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Foods & Drinks That Help Prevent Cavities

Stop tooth decay early: 6 Surprising foods and drinks that help to prevent cavities

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With the beginning of long afternoons in the sun, it may be difficult to resist savouring the sweet taste of ice cold slushies, freezies and ice cream. Limiting the amount of sugary sweets we consume will prevent cavities. Overindulgence in sweets and carbohydrates combined with a lack of dental hygiene will lead to decay. Sugar acts as a food reservoir for naturally occurring bacteria in your mouth. The bacteria consume the sugar and change it into acid. This combination of acid and bacteria sits on your teeth as plaque leading to holes in your teeth.

According to the Canadian Dental Association, the average number of decayed, missing or filled teeth per child is 2.5 teeth. Dental sick days have lead to 2.26 million school-days (for children) and 4.15 million working-days (for adults) missed annually.
With this in mind, you can use the following foods to prevent cavities:


Dairy products prevent cavity formation by counteracting the acidity which would have lead to dental decay. Studies have shown that cheese has the strongest anti-cavity effect as compared to milk and yogurt. After 30 minutes of eating, cheese raises the pH (reduces the acidity) which increases calcium released through the saliva. Calcium will help to remineralise (harden) the enamel. Great news for Brie fans.


An apple a day really does keep the doctor away. Although fruits contain sugars like fructose, the benefits of the anti-cavity effect outweigh the risks. The tartness of apples stimulates saliva flow which helps to wash away the sugars and reduce the number of bacteria in your mouth. The fiber in apples literally scrapes away dental plaque as you chew.

3.Leafy Greens

Not only are they good for your overall health, but kale and spinach also promote excellent oral health. Their calcium content is relatively high which will help to rebuild your enamel. As well, there are many excellent B vitamins. Folic acid, a type of B vitamin has the potential to improve gum disease in pregnant women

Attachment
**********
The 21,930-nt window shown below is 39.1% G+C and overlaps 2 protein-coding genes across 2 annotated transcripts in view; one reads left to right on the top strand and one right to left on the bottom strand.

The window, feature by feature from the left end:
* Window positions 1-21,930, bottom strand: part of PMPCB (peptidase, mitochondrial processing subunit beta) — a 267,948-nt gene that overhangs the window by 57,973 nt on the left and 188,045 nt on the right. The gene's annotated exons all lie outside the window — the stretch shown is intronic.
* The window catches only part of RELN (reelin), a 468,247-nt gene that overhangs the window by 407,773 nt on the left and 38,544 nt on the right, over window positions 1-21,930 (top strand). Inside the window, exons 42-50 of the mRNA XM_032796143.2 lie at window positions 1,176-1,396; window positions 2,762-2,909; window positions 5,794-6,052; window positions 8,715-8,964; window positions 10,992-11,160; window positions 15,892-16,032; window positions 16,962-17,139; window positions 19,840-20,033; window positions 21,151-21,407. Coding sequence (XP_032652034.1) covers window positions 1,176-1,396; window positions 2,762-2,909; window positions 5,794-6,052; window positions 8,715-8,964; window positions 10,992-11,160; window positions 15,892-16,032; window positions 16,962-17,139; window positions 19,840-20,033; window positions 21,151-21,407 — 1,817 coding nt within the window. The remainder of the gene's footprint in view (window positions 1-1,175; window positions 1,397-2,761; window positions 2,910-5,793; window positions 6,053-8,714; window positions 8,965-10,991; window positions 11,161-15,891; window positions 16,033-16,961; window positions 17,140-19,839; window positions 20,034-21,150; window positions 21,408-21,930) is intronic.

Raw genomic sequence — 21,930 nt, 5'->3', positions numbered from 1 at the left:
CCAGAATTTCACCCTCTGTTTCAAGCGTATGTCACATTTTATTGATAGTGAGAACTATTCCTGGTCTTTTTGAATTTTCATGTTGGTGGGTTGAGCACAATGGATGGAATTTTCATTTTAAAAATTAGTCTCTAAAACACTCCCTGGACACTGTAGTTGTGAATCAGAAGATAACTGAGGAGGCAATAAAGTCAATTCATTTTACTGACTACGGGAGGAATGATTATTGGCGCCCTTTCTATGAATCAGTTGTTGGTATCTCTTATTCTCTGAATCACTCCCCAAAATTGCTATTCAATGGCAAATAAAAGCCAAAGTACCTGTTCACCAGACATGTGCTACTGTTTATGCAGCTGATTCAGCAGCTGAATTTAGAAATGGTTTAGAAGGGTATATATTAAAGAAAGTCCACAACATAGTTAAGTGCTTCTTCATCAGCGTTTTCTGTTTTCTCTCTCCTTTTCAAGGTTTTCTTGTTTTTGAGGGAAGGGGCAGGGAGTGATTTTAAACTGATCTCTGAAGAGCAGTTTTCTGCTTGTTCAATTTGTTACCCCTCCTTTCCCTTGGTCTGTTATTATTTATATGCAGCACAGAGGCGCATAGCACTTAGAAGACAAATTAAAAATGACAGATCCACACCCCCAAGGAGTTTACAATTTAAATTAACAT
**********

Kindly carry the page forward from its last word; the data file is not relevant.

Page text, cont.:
4.Sugar-free gum

Chewing sugary gum will actually increase your risk of cavities but sugar-free gum will significantly reduce your risk. Sugar-free gum literally stimulates saliva flow which has many protective proteins to kill bacteria and prevent dental decay. As well, the amount of saliva produced will wash away the remains of the plaque. The best types of sugar-free gum are those made with Xylitol. Xylitol is a natural sweetener which kills cavity-forming bacteria.


Most tap water in Ontario contains trace amounts of Fluoride which is nature’s cavity fighter. Drinking Fluoridated water is one of the most beneficial things you can do to prevent decay. While there is controversy surrounding water fluoridation, the Canadian Dental Association supports this regimen. Not all communities in Ontario have fluoridated water though. Speak to your dental healthcare provider if you know they are not. Numerous studies show a significant reduction in cavities in the entire community when fluoride is introduced.

Water washes away plaque, sugar and bacteria. Saliva is 99% water. Carbonated water will not have the same benefits as the acidity from the fizz will weaken the tooth enamel. Even better—water is calorie free. So stick to cold water in the hot sun.

6. Milk

Milk neutralises the acidity in your saliva after consuming sugary foods and drinks. Drinking milk keeps your teeth and bones strong. It protects your tooth enamel by providing calcium and phosphorous which will help to remineralise (rebuild) your tooth structure. Milk fortified with Vitamin D will also help to keep your teeth and bones strong.

Dr. Rosie Leigh
Dr. Rosie Leigh
Originally from Manchester, United Kingdom, Dr. Leigh moved to Toronto in 2004 with her family. She completed her Honours Bachelor of Science Degree in Neuroscience & Psychology at the University of Toronto during which time she also published research in neurolinguistics and heart & stroke. She was accepted to the University of Toronto dental program, from which she received her Doctor of Dental Surgery Degree. During her time in dental school she also conducted research in the field of craniofacial development and had the opportunity to present at the Hinman symposium in Memphis Tennessee.

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